It is referred to by the appellant as the statement of Michael Monahan, and the contention is its admission into evidence was prejudicial error in that it violated the best evidence rule and the provisions of the Constitution of the State and of the United States. The statement was primarily made by Michael but it was signed on each page by his father. Appended to it was the appellant's sworn statement that it was read to him and that every word was true.

All the cases submitted by the appellant are urged upon us with an eye to analogizing Exhibit S-68 to a statement not made by a defendant himself but by someone else, for which reason it is not admissible in evidence. The suggestion

[16 NJ Page 89]

is that the appellant's right of cross examination was eliminated because the author of the statement was not produced as a witness.

The factual manner in which the issue is presented would at first blush seem to give the thought some merit, but viewed in the light of the complete record, the procedure did not constitute reversible error.

Exhibit S-68 consists of four typewritten pages, signed on each page by the son and the appellant, and at the end of the statement, in addition to the boy's witnessed signature, there is a statement by his father as follows:

"I, Eugene Monahan, was present when my son made the above statement. I heard him make the above statement of his own free will without any threats or promises being made to him by anyone. I also say that this statement was read to my son and myself in each other's presence and every word of it is true.

Eugene F. Monahan

Witness: J. Hemmingway

Frank S. Paul, Jr.

Sworn and subscribed to before me this 17th day of April, 1953.

Louis J. Martel, Notary Public of New Jersey"

On the first, second and third pages, at the bottom of each page, appear the signatures of "Michael Monahan" and "Eugene F. Monahan."

Even unsigned statements in many instances are properly admitted in evidence. A lengthy review of the cases so holding is contained in State v. Cleveland, 6 N.J. 316 (1951), where this court was concerned with the question as to whether or not a voluntary statement made by the defendant but not shown or read to him nor signed or acknowledged by him was admissible in evidence. The cases are marshalled and commented upon extensively, the conclusion being that an unsigned statement may be admitted in evidence if it is acknowledged, as in State v. Lustberg, 11 N.J. Misc. 51 (Sup. Ct. 1933); State v. Donato, 106 N.J.L. 397 (E. & A. 1930); and State v. Foulds, 127 N.J.L. 336 (E. & A. 1941).

[16 NJ Page 90]

The rule is clearly spelled out in these cases that until the statement is signed or its correctness acknowledged in some fashion by the defendant, it constitutes merely a memorandum of what was said and is inadmissible. In such situations the State is limited to the oral testimony of the witnesses who were present when the statement was made. The State may, for the purpose of refreshing the witnesses' recollection, when necessary, refer to notes made at the time by them or under their supervision, but where the transcribed statement is not read by or to the accused and he does not sign it or otherwise acknowledge its correctness, the oral testimony of the witness and not the transcript is the only admissible evidence. The statement itself is not admissible.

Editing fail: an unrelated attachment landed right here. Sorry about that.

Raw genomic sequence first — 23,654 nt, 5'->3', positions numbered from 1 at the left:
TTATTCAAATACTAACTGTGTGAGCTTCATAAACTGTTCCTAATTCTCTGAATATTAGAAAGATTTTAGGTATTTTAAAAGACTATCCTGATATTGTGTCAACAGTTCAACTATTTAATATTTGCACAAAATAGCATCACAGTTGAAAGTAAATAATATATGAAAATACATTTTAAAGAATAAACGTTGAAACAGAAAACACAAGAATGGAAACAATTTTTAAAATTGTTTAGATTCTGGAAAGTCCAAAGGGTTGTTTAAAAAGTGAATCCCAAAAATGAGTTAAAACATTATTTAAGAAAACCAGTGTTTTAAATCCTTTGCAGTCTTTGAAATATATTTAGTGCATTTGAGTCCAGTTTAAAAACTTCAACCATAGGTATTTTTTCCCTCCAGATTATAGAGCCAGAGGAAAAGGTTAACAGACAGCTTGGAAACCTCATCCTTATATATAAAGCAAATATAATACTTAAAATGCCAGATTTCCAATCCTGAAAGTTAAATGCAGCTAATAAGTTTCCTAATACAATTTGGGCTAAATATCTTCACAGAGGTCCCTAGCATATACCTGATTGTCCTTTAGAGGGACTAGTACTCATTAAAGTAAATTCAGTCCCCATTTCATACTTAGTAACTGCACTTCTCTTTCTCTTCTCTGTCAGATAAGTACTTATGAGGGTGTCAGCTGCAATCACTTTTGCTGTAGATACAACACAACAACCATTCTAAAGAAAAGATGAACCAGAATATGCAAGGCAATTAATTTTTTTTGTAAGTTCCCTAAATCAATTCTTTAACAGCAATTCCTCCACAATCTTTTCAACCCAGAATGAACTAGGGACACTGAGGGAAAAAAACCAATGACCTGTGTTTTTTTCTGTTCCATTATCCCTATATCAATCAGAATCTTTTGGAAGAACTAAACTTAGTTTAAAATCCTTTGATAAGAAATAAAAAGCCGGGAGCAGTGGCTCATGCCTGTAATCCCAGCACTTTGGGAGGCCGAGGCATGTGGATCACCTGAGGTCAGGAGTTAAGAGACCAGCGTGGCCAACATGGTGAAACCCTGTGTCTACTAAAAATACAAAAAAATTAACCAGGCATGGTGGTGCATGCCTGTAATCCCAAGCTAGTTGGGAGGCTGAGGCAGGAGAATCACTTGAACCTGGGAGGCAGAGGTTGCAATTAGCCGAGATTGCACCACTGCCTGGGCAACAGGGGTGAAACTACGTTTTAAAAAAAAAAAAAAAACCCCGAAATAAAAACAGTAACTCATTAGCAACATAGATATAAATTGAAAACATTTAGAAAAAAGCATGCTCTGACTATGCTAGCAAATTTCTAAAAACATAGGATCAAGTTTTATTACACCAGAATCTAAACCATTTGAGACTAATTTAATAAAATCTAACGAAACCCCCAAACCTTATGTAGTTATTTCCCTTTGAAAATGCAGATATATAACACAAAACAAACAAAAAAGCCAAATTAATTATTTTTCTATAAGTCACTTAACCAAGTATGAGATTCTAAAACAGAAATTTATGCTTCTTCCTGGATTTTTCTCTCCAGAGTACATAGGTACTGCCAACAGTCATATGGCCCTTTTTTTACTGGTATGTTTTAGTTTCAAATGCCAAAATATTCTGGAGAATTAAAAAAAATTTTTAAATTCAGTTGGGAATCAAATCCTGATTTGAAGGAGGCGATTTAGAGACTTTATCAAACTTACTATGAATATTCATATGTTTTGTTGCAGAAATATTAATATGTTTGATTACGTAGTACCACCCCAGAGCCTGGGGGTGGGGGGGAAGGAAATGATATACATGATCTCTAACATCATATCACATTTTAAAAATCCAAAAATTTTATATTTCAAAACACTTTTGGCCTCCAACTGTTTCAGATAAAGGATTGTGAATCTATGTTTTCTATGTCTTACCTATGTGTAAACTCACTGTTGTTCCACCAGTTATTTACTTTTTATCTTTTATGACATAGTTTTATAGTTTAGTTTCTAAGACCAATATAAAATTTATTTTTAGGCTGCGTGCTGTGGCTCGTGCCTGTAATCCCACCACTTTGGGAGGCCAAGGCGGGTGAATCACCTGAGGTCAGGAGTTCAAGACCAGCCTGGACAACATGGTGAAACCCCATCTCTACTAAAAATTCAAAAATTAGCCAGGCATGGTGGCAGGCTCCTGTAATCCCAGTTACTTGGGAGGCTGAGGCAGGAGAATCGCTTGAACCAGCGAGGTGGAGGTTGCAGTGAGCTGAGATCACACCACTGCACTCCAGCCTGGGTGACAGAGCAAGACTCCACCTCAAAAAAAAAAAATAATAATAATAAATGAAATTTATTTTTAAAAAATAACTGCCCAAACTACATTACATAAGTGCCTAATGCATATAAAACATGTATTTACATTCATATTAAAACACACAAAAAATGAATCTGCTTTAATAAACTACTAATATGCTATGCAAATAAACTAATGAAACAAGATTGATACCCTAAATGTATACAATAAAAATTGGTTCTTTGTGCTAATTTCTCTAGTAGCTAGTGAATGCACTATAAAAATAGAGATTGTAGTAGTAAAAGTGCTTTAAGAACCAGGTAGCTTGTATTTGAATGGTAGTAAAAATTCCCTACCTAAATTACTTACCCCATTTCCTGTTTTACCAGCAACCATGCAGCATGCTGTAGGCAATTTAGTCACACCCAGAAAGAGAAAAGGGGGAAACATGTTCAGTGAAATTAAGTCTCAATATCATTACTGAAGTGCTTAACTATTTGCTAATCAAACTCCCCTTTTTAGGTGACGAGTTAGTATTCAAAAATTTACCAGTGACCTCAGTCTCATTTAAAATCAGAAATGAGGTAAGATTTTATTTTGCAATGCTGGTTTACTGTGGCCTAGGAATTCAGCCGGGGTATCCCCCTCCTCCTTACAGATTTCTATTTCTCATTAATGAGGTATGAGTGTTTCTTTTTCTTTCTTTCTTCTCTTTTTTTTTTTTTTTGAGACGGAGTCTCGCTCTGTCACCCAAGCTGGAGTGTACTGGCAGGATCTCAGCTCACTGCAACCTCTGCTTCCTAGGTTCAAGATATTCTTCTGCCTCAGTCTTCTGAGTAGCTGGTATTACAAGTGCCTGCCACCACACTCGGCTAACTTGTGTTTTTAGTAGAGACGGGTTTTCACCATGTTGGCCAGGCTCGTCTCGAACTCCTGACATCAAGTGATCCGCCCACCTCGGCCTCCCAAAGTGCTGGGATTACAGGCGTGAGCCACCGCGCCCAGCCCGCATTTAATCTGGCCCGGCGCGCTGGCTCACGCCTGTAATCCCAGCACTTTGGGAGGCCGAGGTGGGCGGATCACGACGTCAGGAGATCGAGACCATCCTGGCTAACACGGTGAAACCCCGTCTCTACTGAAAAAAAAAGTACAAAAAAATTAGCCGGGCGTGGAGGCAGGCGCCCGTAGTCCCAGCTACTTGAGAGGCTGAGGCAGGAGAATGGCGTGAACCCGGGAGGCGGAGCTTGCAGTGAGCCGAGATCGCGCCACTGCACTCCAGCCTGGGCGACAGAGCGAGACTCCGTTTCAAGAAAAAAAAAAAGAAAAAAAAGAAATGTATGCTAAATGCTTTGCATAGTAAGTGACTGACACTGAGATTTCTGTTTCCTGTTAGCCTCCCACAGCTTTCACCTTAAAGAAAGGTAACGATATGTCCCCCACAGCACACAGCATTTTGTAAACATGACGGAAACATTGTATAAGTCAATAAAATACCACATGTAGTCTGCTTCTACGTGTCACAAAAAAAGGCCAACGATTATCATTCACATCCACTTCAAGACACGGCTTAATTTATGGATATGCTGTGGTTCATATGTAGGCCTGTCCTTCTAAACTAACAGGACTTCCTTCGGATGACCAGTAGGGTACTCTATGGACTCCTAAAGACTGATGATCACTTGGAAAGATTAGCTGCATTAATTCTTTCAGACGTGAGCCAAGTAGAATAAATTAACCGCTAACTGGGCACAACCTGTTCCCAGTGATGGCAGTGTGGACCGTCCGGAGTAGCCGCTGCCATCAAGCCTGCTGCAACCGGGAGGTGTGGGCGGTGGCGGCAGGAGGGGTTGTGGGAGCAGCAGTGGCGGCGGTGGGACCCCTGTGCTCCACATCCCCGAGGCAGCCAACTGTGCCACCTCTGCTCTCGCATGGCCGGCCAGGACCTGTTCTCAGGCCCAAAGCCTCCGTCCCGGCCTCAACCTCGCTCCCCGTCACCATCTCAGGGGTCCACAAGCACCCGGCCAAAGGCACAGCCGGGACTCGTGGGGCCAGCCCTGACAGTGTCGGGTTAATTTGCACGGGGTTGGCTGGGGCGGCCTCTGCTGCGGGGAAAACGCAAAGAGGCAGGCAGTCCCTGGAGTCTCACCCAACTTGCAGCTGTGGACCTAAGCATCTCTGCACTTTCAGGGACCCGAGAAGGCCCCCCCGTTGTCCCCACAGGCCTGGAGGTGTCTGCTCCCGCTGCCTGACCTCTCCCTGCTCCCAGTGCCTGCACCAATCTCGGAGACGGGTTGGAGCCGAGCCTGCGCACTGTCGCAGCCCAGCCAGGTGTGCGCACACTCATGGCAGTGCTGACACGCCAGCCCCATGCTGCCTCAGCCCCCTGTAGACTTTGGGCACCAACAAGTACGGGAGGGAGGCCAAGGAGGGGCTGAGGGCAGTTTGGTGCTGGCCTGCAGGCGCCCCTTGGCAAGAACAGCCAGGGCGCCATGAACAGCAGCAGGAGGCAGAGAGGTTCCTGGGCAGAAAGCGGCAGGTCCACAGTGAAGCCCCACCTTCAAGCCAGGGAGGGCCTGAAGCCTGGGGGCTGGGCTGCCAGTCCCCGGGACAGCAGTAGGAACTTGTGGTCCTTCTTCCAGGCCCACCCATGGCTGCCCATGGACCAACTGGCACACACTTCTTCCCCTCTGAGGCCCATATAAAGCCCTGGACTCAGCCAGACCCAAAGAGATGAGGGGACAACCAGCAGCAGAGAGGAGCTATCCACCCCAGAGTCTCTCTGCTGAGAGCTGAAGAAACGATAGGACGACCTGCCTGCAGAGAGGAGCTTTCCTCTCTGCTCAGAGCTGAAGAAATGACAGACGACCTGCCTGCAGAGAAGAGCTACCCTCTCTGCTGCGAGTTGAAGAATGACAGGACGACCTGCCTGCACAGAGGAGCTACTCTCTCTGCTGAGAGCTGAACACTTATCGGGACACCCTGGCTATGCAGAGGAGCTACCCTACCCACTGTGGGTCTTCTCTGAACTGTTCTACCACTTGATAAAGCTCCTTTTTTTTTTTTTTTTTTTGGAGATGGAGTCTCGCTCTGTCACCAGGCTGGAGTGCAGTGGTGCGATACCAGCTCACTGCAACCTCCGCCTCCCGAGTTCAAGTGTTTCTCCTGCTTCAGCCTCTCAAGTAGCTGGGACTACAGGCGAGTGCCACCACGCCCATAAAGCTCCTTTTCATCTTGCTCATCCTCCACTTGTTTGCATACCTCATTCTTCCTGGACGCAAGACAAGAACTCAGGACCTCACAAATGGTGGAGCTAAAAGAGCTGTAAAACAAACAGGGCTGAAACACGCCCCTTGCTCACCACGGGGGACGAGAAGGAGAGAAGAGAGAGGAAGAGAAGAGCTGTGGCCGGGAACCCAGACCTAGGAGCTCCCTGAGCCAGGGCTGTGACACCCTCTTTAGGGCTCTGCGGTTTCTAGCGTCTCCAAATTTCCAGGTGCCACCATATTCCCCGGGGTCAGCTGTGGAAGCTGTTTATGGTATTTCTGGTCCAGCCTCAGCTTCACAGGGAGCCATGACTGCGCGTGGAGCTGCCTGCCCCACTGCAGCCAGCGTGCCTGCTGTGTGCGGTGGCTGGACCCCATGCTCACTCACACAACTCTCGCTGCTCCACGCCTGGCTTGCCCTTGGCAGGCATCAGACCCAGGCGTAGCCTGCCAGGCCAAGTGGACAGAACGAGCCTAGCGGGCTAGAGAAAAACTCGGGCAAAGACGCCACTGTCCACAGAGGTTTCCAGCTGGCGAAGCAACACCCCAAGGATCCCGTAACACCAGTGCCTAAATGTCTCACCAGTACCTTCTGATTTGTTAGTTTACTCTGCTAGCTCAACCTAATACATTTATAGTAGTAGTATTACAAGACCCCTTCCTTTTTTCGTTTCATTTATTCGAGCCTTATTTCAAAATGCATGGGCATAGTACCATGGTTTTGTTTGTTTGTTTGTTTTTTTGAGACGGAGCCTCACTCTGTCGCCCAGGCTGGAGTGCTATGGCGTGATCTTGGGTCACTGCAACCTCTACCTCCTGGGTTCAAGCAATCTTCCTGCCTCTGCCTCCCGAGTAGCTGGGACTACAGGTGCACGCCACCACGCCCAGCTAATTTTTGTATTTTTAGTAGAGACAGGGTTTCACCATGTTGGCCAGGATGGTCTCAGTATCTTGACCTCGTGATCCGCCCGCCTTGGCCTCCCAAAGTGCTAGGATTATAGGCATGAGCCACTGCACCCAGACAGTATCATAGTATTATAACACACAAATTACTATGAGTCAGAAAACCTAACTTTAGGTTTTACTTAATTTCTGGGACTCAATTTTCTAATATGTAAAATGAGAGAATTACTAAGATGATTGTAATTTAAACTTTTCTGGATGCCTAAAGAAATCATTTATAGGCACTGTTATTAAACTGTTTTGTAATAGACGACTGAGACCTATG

Here, however, the statement in substance is the appellant's own statement and derives force from the admission of the prisoner himself of the inculpatory concessions. It was signed by him in three different places and acknowledged by him in writing to be accurate and "every word of it is true."

This method of taking dual statements may easily lead to unsustainable abuses and is not to be encouraged, but here under the particular circumstances it provides no ground for reversal. The admission of the statement was not error.

Under Point 3 it is argued by the appellant there was no proof of robbery or attempted robbery sufficient to sustain a conviction of murder under the indictments, which, of course, would be murder in the first degree. This proof being lacking, the killing would under our law be presumed to be murder in the second degree, under State v. Tansimore, 3 N.J. 516 (1950).

The factual argument advanced seeks to show absence of proof to support the crime of robbery, but this interpretation of the facts is wholly without merit. There was evidence of robbery offered by the appellant's own case, Exhibit D-24, in which the son said, amongst other things: "I figured my father was going to hold the place up, because he used

[16 NJ Page 91]

to talk about places he held up * * *" and "* * * I hesitated again and asked my father what we were going to do and he said we are going to stick the place up. He said go in there and kill the bartender and take the money."

Similar statements were contained in Exhibit D-23, another statement by Michael, also offered by the appellant. Further, in Exhibit S-66, the appellant's own statement, concerning which there is no controversy, the following appears:

"I told Michael while we were in the Shamrock Bar on March 7, 1953 in the morning to go over and get the Luger out of the glove compartment. The reason I did this was because I was going to stick up the bartender and rob the money in the tavern."